It is a great pleasure to be back at Stowe as Development Director. After ten years here, in 2015, it felt right at that time to move on. But with two daughters here – and with Stowe constantly on my mind, in truth I had never really ‘left’.
I want to start by thanking Ben Mercer, who for two years did a wonderful job running our development team and fostering connections with members of the Stowe community around the world. I was delighted to speak to Ben recently and to hear that he is enjoying his return to the financial world in the City. We wish him all good fortune!
These initial days since the start of term have been spent meeting new staff, reacquainting myself with the pace and excitement of life at Stowe – and becoming tuned to the fresh ambitions that the School has for its further development and the creation of new educational opportunities. They are bold, significant, and will help to secure Stowe’s place as one of the very finest co-educational schools in the country.
We will be taking the opportunity to tell you much more about these plans in the months ahead but by way of an immediate and brief summary:
Design and Technology: To some, ‘DT’ may conjure up notions of woodwork and metalwork, yet ‘DT’ comprises a great deal more than that. Our ambitious plans will put us at the forefront of educational and technological innovation in STEM subjects (Science, Technology, Engineering and Mathematics) and our aim is to provide academic and vocational training for pupils who will contribute significantly to the UK’s drive for creativity and expertise in Manufacturing, Product Design, Engineering and Architecture. We are fortunate to have an exceptional faculty of teachers, led by Martin Quinn who joined us at the start of this academic year. Yet few would argue that our facilities, which have stood largely untouched since the 1960s, are now in bad need of improvement. Since 2003, Stowe has embarked on a programme of expansion, renovation and educational reform and this vital project will complete the renaissance of Stowe’s academic facilities. Work is anticipated to start in 2021 – but sooner, of course, if funding permits.
Sport: The extraordinary environment at Stowe has meant that outdoor sport has always played a central part in the life and ethos of the School. Now we seek to invest in upgrading the quality and provision of our indoor facilities, giving Stoics the year-round opportunities that we aspire to for developing skills, training and simply enjoying a plethora of sports that are increasingly squeezed for available space. Exciting outline plans are emerging for the area within and around the Drayson: smaller studios and other spaces to allow multiple activities to take place at the same time and improvements to the classroom accommodation where Sport Science is taught.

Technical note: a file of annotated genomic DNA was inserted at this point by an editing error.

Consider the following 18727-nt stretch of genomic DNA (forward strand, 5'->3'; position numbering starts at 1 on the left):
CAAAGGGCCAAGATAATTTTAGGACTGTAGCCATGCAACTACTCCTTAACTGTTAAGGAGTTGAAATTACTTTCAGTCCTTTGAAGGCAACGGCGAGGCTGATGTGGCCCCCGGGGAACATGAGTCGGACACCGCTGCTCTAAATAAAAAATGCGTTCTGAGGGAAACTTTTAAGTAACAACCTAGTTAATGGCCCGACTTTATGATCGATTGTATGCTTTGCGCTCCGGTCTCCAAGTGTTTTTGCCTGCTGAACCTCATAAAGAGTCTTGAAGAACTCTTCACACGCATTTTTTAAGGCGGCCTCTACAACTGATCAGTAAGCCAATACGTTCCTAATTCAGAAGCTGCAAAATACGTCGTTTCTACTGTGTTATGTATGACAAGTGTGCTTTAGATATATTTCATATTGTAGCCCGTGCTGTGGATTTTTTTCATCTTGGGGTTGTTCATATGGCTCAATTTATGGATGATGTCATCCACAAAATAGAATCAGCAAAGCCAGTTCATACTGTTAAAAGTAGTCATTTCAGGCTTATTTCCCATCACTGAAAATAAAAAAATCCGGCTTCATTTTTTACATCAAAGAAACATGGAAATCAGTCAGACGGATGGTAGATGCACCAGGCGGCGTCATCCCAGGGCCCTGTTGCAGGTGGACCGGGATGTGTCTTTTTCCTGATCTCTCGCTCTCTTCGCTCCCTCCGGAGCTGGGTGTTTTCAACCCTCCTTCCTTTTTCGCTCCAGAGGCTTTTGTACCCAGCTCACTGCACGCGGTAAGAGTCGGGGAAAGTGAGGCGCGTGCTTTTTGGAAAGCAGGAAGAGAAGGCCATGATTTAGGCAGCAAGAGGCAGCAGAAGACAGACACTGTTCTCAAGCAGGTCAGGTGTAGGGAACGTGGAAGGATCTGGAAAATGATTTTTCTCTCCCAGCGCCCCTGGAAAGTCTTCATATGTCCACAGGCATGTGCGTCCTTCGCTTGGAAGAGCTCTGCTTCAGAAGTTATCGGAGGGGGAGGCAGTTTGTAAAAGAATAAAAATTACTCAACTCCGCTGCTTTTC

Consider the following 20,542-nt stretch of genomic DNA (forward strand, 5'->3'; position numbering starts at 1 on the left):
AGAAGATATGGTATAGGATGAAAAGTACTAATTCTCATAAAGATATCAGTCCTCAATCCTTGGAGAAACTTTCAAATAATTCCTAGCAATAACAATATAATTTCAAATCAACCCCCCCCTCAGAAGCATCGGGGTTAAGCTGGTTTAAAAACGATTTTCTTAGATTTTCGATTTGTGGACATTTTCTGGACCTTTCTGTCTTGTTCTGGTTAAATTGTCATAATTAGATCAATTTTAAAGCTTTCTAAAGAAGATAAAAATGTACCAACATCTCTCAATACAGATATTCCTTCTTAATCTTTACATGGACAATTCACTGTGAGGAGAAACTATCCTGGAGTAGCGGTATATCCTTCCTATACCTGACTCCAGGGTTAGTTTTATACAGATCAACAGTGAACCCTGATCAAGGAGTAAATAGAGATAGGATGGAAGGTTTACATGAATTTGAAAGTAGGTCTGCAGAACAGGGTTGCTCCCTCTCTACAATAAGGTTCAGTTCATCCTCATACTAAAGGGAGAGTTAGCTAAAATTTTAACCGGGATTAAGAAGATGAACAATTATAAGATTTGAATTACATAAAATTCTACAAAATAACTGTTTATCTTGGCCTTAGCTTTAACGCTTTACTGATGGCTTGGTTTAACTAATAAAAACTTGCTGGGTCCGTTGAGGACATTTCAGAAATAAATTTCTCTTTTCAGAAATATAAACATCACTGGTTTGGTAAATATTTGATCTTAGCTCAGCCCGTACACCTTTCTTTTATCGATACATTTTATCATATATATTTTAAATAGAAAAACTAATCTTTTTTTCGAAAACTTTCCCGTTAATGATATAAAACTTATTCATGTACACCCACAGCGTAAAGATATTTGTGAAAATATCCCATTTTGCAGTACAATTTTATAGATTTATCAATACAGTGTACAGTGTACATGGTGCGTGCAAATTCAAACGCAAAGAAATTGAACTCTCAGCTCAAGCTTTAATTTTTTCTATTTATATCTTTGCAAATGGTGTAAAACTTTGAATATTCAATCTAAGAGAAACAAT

Bursaries: Alongside our ongoing investment in the fabric of Stowe lies the crucial need to build an endowment that will secure, in perpetuity, our capacity to provide life-changing educational opportunity to those who need and deserve it. Our Bursaries fund does just that. I heard a couple of days ago from one recent bursary recipient – Najib Afghan, who arrived here in 2010 from Helmand province and whose life was transformed as a result of what we were able to give him. An extraordinarily driven young man, he was the winner of the Sir Nicholas Winton award for charitable work whilst he was here. Najib is now studying Entrepreneurship in the US, and few who know him would bet against Najib making a major contribution to society in years soon to come. Our fund for bursaries provides much-needed support to children from all sorts of backgrounds, but it is, of course, restricted simply to the resources we have available. We are enormously grateful to all those who are willing to provide their support for our Bursaries fund, at whatever level they are able.
Restoration of the House: Finally, the School’s centenary in 2023 provides a very specific target for the completion of our mission to restore the historic mansion to its former magnificence. It has been an immense undertaking that has brought together the finest conservators and craftsmen, architectural historians, and individual donors and grant-giving organisations whose extraordinary generosity has enabled one of the most comprehensive restoration projects of the 21st century. Now the end is tantalisingly within sight! As Anna McEvoy describes elsewhere in The Corinthian, the principal remaining fundraising and restoration challenges include the North Hall, the East Staircase, and the most significant of the remaining major staterooms – at the heart of the House and the life of the School – the grand State Dining Room.
Perhaps of greatest importance now though, is simply to say thank you once again to all those whose kindness and support in many forms has made the transformation of Stowe in recent years possible. It staggers me that, in these recent years, well over 1,000 members of our community around the world have come together to support the School and the restoration of the House. Large gifts, smaller gifts, donations of shares, bequests in wills (not just of money but of other chattels too): we have been enormously grateful and fortunate to benefit from your generosity, and are indebted to you for it. Please accept once again our sincerest thanks.
If you would like to talk to me privately about our fundraising endeavours and how you would be interested in making a difference to the future of the School, I would be thrilled to hear from you. Please do get in contact with me directly at Stowe by post, phone or email (my details are below). And of course I look forward to the chance to see as many of you as I can at Old Stoic and other events in the months ahead!